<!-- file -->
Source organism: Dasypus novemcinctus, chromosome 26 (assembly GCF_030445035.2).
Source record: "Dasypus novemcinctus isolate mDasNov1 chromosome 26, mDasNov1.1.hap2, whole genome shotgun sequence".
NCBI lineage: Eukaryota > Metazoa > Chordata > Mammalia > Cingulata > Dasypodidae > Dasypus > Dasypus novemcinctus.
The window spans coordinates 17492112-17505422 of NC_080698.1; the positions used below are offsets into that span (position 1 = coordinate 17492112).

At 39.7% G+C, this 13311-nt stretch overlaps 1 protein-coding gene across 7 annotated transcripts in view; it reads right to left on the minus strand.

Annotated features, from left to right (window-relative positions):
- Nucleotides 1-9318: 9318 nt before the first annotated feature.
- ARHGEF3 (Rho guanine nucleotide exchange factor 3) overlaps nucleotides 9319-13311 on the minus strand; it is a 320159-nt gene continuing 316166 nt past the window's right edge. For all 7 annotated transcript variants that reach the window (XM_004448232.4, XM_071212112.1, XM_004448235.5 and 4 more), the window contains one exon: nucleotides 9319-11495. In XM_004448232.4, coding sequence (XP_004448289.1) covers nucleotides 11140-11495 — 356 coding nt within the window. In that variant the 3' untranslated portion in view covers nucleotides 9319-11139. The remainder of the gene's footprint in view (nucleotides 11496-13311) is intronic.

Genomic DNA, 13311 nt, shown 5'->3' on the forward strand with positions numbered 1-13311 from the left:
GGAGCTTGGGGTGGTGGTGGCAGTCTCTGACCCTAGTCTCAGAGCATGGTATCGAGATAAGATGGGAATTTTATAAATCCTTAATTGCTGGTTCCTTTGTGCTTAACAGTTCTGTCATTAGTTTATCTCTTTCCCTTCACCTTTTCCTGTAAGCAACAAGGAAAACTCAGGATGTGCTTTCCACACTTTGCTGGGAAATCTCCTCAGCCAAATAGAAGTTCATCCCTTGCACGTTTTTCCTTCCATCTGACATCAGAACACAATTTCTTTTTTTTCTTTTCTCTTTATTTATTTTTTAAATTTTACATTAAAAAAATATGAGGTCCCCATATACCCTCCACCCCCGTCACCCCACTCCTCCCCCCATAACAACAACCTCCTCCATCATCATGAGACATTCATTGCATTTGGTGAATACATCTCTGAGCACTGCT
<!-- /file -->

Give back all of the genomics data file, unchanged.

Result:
Source organism: Dasypus novemcinctus, chromosome 26 (assembly GCF_030445035.2).
Source record: "Dasypus novemcinctus isolate mDasNov1 chromosome 26, mDasNov1.1.hap2, whole genome shotgun sequence".
NCBI lineage: Eukaryota > Metazoa > Chordata > Mammalia > Cingulata > Dasypodidae > Dasypus > Dasypus novemcinctus.
The window spans coordinates 17492112-17505422 of NC_080698.1; the positions used below are offsets into that span (position 1 = coordinate 17492112).

At 39.7% G+C, this 13311-nt stretch overlaps 1 protein-coding gene across 7 annotated transcripts in view; it reads right to left on the minus strand.

Annotated features, from left to right (window-relative positions):
- Nucleotides 1-9318: 9318 nt before the first annotated feature.
- ARHGEF3 (Rho guanine nucleotide exchange factor 3) overlaps nucleotides 9319-13311 on the minus strand; it is a 320159-nt gene continuing 316166 nt past the window's right edge. For all 7 annotated transcript variants that reach the window (XM_004448232.4, XM_071212112.1, XM_004448235.5 and 4 more), the window contains one exon: nucleotides 9319-11495. In XM_004448232.4, coding sequence (XP_004448289.1) covers nucleotides 11140-11495 — 356 coding nt within the window. In that variant the 3' untranslated portion in view covers nucleotides 9319-11139. The remainder of the gene's footprint in view (nucleotides 11496-13311) is intronic.

Genomic DNA, 13311 nt, shown 5'->3' on the forward strand with positions numbered 1-13311 from the left:
GGAGCTTGGGGTGGTGGTGGCAGTCTCTGACCCTAGTCTCAGAGCATGGTATCGAGATAAGATGGGAATTTTATAAATCCTTAATTGCTGGTTCCTTTGTGCTTAACAGTTCTGTCATTAGTTTATCTCTTTCCCTTCACCTTTTCCTGTAAGCAACAAGGAAAACTCAGGATGTGCTTTCCACACTTTGCTGGGAAATCTCCTCAGCCAAATAGAAGTTCATCCCTTGCACGTTTTTCCTTCCATCTGACATCAGAACACAATTTCTTTTTTTTCTTTTCTCTTTATTTATTTTTTAAATTTTACATTAAAAAAATATGAGGTCCCCATATACCCTCCACCCCCGTCACCCCACTCCTCCCCCCATAACAACAACCTCCTCCATCATCATGAGACATTCATTGCATTTGGTGAATACATCTCTGAGCACTGCT